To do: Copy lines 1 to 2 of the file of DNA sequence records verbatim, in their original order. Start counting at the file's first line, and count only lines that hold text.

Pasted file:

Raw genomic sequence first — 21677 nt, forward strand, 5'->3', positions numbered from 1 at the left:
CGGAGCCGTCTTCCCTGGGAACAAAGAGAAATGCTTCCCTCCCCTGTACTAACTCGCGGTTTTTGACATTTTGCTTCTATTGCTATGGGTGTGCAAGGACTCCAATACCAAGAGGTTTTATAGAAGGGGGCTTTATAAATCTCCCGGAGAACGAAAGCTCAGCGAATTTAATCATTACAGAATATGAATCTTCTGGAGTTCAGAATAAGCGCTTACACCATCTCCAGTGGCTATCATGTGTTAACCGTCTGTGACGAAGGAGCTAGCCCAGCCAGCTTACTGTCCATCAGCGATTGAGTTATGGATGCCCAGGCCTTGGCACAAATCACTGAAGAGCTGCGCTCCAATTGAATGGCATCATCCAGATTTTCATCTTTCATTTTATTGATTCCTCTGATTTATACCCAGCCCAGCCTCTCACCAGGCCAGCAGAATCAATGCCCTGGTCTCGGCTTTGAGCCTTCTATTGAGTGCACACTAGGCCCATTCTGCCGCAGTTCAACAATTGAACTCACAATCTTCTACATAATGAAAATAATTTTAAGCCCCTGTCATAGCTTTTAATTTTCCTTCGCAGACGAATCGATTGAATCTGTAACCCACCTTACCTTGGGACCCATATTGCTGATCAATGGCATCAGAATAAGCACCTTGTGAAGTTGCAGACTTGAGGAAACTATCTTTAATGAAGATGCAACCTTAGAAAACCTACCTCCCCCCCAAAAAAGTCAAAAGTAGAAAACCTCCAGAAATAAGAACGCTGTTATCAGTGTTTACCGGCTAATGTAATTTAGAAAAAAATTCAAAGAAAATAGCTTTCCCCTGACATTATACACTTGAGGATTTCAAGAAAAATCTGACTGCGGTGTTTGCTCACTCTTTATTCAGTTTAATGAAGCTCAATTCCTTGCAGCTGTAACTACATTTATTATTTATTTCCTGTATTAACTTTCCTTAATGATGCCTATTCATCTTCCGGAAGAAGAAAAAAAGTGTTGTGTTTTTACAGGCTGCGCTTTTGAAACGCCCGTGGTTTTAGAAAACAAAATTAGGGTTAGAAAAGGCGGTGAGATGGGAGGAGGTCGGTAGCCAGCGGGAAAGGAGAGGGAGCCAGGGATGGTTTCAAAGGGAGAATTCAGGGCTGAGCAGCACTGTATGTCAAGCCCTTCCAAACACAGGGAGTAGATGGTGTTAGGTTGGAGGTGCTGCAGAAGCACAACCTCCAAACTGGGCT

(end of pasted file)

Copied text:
Raw genomic sequence first — 21677 nt, forward strand, 5'->3', positions numbered from 1 at the left:
CGGAGCCGTCTTCCCTGGGAACAAAGAGAAATGCTTCCCTCCCCTGTACTAACTCGCGGTTTTTGACATTTTGCTTCTATTGCTATGGGTGTGCAAGGACTCCAATACCAAGAGGTTTTATAGAAGGGGGCTTTATAAATCTCCCGGAGAACGAAAGCTCAGCGAATTTAATCATTACAGAATATGAATCTTCTGGAGTTCAGAATAAGCGCTTACACCATCTCCAGTGGCTATCATGTGTTAACCGTCTGTGACGAAGGAGCTAGCCCAGCCAGCTTACTGTCCATCAGCGATTGAGTTATGGATGCCCAGGCCTTGGCACAAATCACTGAAGAGCTGCGCTCCAATTGAATGGCATCATCCAGATTTTCATCTTTCATTTTATTGATTCCTCTGATTTATACCCAGCCCAGCCTCTCACCAGGCCAGCAGAATCAATGCCCTGGTCTCGGCTTTGAGCCTTCTATTGAGTGCACACTAGGCCCATTCTGCCGCAGTTCAACAATTGAACTCACAATCTTCTACATAATGAAAATAATTTTAAGCCCCTGTCATAGCTTTTAATTTTCCTTCGCAGACGAATCGATTGAATCTGTAACCCACCTTACCTTGGGACCCATATTGCTGATCAATGGCATCAGAATAAGCACCTTGTGAAGTTGCAGACTTGAGGAAACTATCTTTAATGAAGATGCAACCTTAGAAAACCTACCTCCCCCCCAAAAAAGTCAAAAGTAGAAAACCTCCAGAAATAAGAACGCTGTTATCAGTGTTTACCGGCTAATGTAATTTAGAAAAAAATTCAAAGAAAATAGCTTTCCCCTGACATTATACACTTGAGGATTTCAAGAAAAATCTGACTGCGGTGTTTGCTCACTCTTTATTCAGTTTAATGAAGCTCAATTCCTTGCAGCTGTAACTACATTTATTATTTATTTCCTGTATTAACTTTCCTTAATGATGCCTATTCATCTTCCGGAAGAAGAAAAAAAGTGTTGTGTTTTTACAGGCTGCGCTTTTGAAACGCCCGTGGTTTTAGAAAACAAAATTAGGGTTAGAAAAGGCGGTGAGATGGGAGGAGGTCGGTAGCCAGCGGGAAAGGAGAGGGAGCCAGGGATGGTTTCAAAGGGAGAATTCAGGGCTGAGCAGCACTGTATGTCAAGCCCTTCCAAACACAGGGAGTAGATGGTGTTAGGTTGGAGGTGCTGCAGAAGCACAACCTCCAAACTGGGCT